Methods: Three research methodologies were used including a comprehensive literature review, a descriptive study and a qualitative study. A revised root cause analysis framework (consisting of four major steps) adapted and created by the researcher was also applied as an analytical framework to the whole research programme to facilitate the achievement of the aim and objectives. Results: Antidepressants were the most commonly prescribed drugs followed by a combination of paracetamol and weak opioids. Drug-drug interactions between antidepressants and opioids were the most common potential MRPs. Analgesic prescribing was independently associated with cause of pain and health-related quality of life. Pain level, cause of pain and health-related quality of life were independent significant factors for adjuvant prescribing. The poorer the health-related quality of life was, the greater the number of analgesics and adjuvant drugs that were prescribed. A model of pain medication taking behaviours was developed, and relationships between MRPs, pain medication taking behaviours and considerations of patients’ perspectives on pain and pain medication taking were identified. Patient factors were the main root causes of complex MRPs. A set of recommendations (for both GPs and pharmacists) and evidence-derived questions for primary care pharmacists were proposed to help reduce and prevent MRPs. Conclusion: An intervention based on the findings of this study, and related to the pharmacist’s roles and responsibility could ultimately help to improve pharmaceutical care services for people with chronic pain in primary care.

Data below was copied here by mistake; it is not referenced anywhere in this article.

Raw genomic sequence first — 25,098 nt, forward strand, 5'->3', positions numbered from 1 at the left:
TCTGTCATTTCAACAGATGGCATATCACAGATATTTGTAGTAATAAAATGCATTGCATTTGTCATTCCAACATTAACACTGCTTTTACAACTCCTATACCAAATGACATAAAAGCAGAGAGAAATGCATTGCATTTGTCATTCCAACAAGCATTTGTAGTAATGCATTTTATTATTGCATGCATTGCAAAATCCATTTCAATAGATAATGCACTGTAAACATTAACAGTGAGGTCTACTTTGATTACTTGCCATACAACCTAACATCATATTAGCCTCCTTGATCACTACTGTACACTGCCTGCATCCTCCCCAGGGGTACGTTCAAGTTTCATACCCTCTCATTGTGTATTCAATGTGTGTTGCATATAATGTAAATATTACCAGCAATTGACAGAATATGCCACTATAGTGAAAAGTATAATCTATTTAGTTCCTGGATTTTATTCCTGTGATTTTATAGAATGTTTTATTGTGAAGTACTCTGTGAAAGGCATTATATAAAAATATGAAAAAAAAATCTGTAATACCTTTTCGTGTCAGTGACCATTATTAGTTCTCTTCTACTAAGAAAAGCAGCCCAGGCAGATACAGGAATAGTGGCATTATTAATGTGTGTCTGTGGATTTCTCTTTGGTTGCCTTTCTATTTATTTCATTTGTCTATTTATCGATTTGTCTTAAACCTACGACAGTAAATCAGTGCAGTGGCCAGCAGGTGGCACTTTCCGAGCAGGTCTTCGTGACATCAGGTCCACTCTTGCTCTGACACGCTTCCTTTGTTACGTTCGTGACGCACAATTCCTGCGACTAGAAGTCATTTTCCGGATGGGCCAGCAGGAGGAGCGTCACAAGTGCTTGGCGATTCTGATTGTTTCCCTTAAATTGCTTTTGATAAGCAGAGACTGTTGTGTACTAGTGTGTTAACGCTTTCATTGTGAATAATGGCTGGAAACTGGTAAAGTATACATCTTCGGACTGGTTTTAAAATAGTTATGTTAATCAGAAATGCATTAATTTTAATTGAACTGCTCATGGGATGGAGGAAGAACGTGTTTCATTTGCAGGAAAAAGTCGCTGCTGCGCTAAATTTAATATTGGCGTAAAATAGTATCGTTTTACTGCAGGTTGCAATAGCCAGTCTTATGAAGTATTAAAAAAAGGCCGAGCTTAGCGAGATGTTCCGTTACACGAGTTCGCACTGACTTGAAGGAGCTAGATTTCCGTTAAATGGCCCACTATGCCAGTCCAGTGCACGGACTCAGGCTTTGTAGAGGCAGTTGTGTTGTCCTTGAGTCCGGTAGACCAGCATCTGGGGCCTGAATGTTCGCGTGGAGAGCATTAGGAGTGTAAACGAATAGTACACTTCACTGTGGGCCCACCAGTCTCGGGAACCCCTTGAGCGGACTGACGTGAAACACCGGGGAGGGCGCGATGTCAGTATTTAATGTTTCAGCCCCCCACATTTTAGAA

|University of Aberdeen
|Electronic Thesis or Dissertation
Page generated in 0.0231 seconds